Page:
|Daniel Javitch||The Poetics of Variatio in Orlando Furioso |
Ariosto's ability to discover means of varying the repeated actions or events of chivalric romance may well have been the hallmark of his artistry for his early readers, trained as they were themselves to practice and appreciate techniques of variatio. Chivalric romance was a genre that provided Ariosto with numerous occasions for variation, but it is the opportunities that he created as distinct from the ones he inherited that receive attention here, e.g. his imitation of prior texts; his retelling of known stories; his recurring treatment of certain themes; and the replication of his own narrative.Ariosto wants readers to appreciate the stylistic and rhetorical aspects of his variations and also the way his modifications make for a better contextual fit, and, while these changes generate new meanings, readers are not being asked to focus primarily on the different meanings, a misdirected tendency of modern interpreters. Moreover, while Ariosto may want us to admire his artistic virtuosity when he displays an almost endless capacity to rewrite or to improve upon the already told, the improvement is never meant to be final. The poetics of variatio is predicated on the belief that there can be no superior or definitive version of any subject or story.
|Julia Reinhard Lupton||Rights, Commandments, and the Literature of Citizenship |
At stake in the relation between rights and commandments are a number of linked logics that gather up the cruxes of modernity itself: the relations between revelation and reason, positive law and natural law, heteronomy and autonomy, vertical axes of subjection and horizontal networks of citizenship. This essay uncovers the romance of covenant in the architecture of the Decalogue and its exegesis, with special attention to the commandment to honor one's father and mother. It then turns to John Locke as a powerful exegete of the paradoxes of consent embodied in this commandment. The essay ends by attending to the genesis of the Bill of Rights and the social poetics of the First Amendment. The essay uses the discourse of rights to counter the disciplinary and hierarchical functionalization of commandments, and deploys the discourse of commandments against the possessive individualism of rights.
|Wolfram Schmidgen||Re-embodying the Aesthetic |
In this essay, I contend that the current return of the aesthetic is in serious danger of replicating historically outmoded ways of thinking. Broadly associated with German idealism and the notion of the aesthetic as a disembodied sphere of otherworldly pleasure, these ways of thinking are even distorting the renewed attention Adorno has received by critics such as Fredric Jameson and Robert Kaufman. Resisting Kaufman's subjectivist perspective, I recover the contributions Adorno made to a materialist aesthetics and locate them in a flexibly conceived history of objectification. Unlike the traumatic and irrecoverable split between persons and things, use value and exchange value, that has shaped so many Marxist accounts of modernization, this flexible history stresses shifting communities of persons and things and recognizes the limits of Adorno's theorizing in its preoccupation with a disembodied aesthetic subject. It is this larger and more richly textured history of objectification that the essay identifies as the only arena in which a return of the aesthetic can make sense. Such a return, I conclude by revisiting Edmund Burke's and Karl Marx's sensualist aesthetics, must grasp the relationship between beauty, the senses, and objectification as a single history.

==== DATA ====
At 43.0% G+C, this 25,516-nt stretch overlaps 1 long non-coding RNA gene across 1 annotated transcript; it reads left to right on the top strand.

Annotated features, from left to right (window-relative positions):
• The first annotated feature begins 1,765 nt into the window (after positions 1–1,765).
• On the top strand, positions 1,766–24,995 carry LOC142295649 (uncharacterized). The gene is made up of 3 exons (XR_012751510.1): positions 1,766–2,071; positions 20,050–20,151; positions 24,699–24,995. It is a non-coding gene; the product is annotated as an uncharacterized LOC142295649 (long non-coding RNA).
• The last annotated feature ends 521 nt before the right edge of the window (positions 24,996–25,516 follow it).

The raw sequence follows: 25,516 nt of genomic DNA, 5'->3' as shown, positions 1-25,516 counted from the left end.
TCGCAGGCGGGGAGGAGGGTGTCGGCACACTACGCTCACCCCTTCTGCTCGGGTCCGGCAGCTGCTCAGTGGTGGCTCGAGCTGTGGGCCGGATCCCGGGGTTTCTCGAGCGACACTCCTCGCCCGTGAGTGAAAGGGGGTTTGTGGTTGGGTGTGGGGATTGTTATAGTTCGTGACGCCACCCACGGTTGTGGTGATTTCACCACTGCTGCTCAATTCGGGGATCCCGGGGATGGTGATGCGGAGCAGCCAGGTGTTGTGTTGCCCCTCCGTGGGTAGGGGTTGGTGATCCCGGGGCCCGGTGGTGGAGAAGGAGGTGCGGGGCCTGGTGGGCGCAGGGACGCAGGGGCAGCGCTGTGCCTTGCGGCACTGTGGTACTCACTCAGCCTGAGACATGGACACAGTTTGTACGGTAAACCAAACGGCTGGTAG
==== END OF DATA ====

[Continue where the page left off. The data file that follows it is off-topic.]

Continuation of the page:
|Ella Zohar Ophir||The Laura Riding Question: Modernism, Poetry, and Truth |
Laura Riding's work has been making some significant reappearances; the prospects for her integration into the history and study of modernism remain nonetheless somewhat uncertain. This essay reviews recent efforts to identify Riding's place in twentieth-century poetics, and argues that the impulse to dissociate her from notions of poetic autonomy is misguided. Riding's apparently eccentric preoccupation with truth in fact issued from the same crisis of cultural authority that was responsible for the other aesthetic singularities of her age. She forged a conception of poetic autonomy intended to hold poetry and the poet beyond the epistemological dominion of science; she imagined poetry almost as an alternative reality, a final condition of truth towards which the poet could hope to slowly bring the world. This process issued in the austerity and analytic intellection for which her work has been justly recognized, and was the impetus for her influential developments of the reforms of poetic language that began with Pound. Riding's teleological faith, however, results in the aspect of her poetry likely to remain a liability: not difficulty or abstraction, but the conceptual restrictions and peremptory conclusions by which some of the poems are consequently marked.
|Patricia Clare Ingham||Alliterative Revivals by Christine Chism|
|Bruce Holsinger||Sovereign Fantasies: Arthurian Romance and the Making of Britain by Patricia Clare Ingham|
|William Clamurro||Passing for Spain: Cervantes and the Fictions of Identity by Barbara Fuchs|
|Peter Stallybrass||The Author's Due: Printing and the Prehistory of Copyright by Joseph Loewenstein|
|Vivian Pollak||Poets in the Public Sphere: The Emancipatory Project of American Women's Poetry, 1800-1900 by Paula Bernat Bennett|
|Henry Schwarz||In Another Country: Colonialism, Culture, and the English Novel in India by Priya Joshi|
|Joycelyn K. Moody||Forgotten Readers: Recovering the Lost History of African American Literary Societies by Elizabeth McHenry|
|Tom Carmichael||Sublime Desire: History and Post-1960s Fiction by Amy J. Elias|
Modern Language Quarterly | Department of English, Box 354330 |
University of Washington | Seattle, WA 98195-4430